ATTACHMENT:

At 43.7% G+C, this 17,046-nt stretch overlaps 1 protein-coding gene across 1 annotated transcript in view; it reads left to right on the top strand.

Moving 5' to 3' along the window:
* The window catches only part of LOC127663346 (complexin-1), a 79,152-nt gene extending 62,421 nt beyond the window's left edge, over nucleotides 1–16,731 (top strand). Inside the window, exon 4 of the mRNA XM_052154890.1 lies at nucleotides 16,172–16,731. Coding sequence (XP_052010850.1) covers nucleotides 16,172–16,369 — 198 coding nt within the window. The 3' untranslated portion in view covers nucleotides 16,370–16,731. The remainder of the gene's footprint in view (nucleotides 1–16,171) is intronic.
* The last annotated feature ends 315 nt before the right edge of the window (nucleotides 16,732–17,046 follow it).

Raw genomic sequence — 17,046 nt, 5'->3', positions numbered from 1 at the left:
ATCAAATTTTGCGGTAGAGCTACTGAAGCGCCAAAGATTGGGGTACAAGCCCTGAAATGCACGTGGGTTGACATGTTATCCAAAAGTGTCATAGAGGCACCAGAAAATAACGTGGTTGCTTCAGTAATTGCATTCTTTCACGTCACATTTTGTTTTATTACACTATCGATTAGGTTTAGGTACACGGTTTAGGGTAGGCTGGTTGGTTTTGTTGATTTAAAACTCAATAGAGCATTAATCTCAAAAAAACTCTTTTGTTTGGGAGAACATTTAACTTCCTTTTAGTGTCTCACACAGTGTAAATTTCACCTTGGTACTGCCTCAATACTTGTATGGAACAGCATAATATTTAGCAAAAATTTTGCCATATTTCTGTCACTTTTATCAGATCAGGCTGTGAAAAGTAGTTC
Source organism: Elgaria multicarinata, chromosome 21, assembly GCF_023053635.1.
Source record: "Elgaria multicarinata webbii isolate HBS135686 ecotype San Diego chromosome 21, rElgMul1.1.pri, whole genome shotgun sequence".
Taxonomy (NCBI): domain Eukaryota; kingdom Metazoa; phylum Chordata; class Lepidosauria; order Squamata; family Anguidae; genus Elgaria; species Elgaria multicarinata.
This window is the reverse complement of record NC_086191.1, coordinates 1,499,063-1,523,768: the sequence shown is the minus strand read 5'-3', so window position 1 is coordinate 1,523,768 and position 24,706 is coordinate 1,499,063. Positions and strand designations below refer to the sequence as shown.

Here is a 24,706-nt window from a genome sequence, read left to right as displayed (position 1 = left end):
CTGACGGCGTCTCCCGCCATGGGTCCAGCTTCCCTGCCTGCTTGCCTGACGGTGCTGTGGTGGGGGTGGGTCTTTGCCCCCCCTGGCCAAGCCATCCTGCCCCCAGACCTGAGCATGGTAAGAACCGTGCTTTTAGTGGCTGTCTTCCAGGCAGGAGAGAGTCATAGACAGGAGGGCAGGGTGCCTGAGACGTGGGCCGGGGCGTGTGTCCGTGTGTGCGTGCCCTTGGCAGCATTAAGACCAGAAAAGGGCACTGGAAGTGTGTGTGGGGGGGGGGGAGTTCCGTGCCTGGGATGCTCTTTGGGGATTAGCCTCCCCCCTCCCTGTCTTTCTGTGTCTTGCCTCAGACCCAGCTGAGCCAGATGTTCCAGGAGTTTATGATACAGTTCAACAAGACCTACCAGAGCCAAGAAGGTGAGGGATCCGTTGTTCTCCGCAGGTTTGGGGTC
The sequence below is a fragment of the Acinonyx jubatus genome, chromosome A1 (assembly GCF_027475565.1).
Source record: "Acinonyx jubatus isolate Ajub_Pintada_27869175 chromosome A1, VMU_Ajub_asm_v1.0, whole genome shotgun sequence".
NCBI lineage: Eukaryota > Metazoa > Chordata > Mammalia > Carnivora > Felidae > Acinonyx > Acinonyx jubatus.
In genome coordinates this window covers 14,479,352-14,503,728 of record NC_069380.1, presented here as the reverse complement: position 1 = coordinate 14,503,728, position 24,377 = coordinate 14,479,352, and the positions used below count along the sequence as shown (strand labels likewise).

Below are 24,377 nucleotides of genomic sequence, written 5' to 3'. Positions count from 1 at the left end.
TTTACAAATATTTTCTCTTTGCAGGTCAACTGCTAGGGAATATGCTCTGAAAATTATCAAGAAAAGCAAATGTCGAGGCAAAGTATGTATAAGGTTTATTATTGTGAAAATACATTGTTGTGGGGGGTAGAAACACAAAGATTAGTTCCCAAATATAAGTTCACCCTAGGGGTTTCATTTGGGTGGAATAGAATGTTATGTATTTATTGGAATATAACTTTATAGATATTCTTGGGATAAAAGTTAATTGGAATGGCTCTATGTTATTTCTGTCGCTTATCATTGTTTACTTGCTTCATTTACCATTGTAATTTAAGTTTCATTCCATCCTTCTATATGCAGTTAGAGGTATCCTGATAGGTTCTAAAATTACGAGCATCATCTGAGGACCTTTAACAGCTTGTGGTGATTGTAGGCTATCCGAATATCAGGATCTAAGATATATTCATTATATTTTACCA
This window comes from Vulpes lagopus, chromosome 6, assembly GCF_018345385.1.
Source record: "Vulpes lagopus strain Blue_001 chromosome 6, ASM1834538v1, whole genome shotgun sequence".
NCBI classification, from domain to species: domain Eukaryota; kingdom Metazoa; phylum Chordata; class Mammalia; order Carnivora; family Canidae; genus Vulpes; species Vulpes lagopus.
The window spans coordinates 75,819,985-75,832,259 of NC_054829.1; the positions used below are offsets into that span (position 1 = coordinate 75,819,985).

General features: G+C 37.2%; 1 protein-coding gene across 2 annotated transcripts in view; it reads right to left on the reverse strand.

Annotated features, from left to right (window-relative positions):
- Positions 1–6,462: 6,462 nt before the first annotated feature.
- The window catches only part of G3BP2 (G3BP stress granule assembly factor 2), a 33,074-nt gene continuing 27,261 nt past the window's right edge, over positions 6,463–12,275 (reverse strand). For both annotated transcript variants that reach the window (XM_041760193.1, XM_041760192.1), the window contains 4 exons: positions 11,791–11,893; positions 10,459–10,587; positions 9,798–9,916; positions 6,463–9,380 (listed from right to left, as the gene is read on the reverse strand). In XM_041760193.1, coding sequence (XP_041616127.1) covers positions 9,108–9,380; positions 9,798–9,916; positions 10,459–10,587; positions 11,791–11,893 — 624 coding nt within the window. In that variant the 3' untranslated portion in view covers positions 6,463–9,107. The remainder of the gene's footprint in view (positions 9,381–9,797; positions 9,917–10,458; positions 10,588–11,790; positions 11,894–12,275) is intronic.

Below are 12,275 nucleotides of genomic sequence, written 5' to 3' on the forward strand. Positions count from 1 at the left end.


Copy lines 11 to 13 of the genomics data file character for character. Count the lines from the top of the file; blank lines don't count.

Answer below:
Here is a 24,706-nt window from a genome sequence, read left to right as displayed (position 1 = left end):
CTGACGGCGTCTCCCGCCATGGGTCCAGCTTCCCTGCCTGCTTGCCTGACGGTGCTGTGGTGGGGGTGGGTCTTTGCCCCCCCTGGCCAAGCCATCCTGCCCCCAGACCTGAGCATGGTAAGAACCGTGCTTTTAGTGGCTGTCTTCCAGGCAGGAGAGAGTCATAGACAGGAGGGCAGGGTGCCTGAGACGTGGGCCGGGGCGTGTGTCCGTGTGTGCGTGCCCTTGGCAGCATTAAGACCAGAAAAGGGCACTGGAAGTGTGTGTGGGGGGGGGGGAGTTCCGTGCCTGGGATGCTCTTTGGGGATTAGCCTCCCCCCTCCCTGTCTTTCTGTGTCTTGCCTCAGACCCAGCTGAGCCAGATGTTCCAGGAGTTTATGATACAGTTCAACAAGACCTACCAGAGCCAAGAAGGTGAGGGATCCGTTGTTCTCCGCAGGTTTGGGGTC
The sequence below is a fragment of the Acinonyx jubatus genome, chromosome A1 (assembly GCF_027475565.1).